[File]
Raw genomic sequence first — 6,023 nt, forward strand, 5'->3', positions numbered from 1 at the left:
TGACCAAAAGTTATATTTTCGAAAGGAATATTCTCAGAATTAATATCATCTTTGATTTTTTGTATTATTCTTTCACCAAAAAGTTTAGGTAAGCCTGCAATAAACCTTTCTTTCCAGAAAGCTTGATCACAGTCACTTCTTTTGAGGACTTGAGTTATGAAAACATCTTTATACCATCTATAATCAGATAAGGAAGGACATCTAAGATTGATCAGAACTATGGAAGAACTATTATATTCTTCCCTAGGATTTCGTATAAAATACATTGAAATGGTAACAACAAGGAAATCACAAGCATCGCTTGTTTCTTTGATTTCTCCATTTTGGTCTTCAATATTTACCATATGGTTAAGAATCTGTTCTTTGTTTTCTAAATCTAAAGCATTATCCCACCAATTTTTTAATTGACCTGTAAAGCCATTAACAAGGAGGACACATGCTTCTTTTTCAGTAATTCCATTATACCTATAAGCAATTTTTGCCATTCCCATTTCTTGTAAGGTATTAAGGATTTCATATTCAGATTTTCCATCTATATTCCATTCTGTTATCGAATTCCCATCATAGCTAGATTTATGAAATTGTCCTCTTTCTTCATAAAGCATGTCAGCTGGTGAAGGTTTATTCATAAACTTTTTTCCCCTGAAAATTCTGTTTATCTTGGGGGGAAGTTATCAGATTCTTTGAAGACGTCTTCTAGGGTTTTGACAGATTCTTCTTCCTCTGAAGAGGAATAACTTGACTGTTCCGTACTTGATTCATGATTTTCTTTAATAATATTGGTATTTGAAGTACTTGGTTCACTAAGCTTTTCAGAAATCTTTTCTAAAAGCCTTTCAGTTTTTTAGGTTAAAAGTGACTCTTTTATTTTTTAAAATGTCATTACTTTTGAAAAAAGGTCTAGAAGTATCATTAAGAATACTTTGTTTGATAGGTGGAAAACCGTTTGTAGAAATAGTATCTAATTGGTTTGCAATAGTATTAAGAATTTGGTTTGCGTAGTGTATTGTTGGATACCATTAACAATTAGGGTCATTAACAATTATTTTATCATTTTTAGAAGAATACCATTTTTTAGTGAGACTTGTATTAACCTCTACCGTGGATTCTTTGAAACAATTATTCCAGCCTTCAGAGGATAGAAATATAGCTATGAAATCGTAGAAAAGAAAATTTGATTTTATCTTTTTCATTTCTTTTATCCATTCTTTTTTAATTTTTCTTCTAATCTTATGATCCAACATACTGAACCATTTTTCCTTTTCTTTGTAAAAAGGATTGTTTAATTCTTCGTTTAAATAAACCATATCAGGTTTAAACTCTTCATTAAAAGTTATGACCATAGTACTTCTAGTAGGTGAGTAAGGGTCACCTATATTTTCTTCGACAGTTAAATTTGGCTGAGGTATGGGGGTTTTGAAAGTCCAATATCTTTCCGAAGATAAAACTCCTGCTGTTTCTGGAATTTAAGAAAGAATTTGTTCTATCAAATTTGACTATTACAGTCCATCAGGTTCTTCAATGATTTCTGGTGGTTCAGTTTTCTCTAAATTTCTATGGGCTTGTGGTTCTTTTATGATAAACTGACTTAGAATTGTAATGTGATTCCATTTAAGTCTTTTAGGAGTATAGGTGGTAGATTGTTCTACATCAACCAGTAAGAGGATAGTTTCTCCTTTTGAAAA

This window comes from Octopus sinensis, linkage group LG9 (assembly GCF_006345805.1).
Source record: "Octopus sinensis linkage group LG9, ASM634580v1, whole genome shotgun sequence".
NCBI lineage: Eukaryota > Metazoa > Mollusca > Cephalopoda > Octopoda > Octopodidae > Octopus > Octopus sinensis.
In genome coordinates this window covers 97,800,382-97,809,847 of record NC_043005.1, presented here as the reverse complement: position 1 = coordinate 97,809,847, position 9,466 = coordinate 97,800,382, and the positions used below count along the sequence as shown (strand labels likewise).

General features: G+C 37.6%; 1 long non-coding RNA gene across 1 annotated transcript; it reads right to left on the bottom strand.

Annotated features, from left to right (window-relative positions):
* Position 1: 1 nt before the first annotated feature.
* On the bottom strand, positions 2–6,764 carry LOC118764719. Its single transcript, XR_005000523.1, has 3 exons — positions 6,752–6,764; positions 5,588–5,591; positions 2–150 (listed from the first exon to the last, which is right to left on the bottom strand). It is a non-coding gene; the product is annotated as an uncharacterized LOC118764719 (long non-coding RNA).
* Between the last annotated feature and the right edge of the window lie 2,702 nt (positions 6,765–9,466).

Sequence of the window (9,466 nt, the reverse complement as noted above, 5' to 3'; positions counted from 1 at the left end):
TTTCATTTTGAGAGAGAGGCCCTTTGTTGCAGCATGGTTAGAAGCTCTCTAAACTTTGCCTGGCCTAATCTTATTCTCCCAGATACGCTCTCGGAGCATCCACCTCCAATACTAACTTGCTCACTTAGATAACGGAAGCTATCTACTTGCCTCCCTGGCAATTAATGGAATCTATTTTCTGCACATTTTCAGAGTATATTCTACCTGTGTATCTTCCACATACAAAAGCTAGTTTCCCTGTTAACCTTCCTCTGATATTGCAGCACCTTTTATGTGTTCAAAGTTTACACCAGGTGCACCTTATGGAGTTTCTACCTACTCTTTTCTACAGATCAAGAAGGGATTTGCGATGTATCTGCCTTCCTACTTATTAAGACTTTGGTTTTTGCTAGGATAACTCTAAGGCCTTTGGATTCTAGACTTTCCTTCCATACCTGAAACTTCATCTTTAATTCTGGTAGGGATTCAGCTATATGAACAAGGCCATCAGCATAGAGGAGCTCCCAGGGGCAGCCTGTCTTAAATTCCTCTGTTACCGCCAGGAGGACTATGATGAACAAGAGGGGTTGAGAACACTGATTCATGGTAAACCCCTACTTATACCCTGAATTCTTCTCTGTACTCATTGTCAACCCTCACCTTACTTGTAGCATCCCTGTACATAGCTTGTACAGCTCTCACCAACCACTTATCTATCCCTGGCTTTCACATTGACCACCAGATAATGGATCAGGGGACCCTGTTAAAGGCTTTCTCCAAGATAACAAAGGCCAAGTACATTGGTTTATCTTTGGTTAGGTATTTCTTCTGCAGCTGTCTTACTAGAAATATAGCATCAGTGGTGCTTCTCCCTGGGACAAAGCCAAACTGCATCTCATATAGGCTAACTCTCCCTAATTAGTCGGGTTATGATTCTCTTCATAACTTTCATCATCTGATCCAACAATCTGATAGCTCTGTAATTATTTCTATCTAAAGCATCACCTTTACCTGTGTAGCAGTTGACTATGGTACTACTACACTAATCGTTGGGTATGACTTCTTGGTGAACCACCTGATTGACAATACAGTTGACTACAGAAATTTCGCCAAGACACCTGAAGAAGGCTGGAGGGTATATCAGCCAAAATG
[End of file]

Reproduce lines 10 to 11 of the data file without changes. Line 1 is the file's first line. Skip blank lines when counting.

* On the bottom strand, positions 2–6,764 carry LOC118764719. Its single transcript, XR_005000523.1, has 3 exons — positions 6,752–6,764; positions 5,588–5,591; positions 2–150 (listed from the first exon to the last, which is right to left on the bottom strand). It is a non-coding gene; the product is annotated as an uncharacterized LOC118764719 (long non-coding RNA).
* Between the last annotated feature and the right edge of the window lie 2,702 nt (positions 6,765–9,466).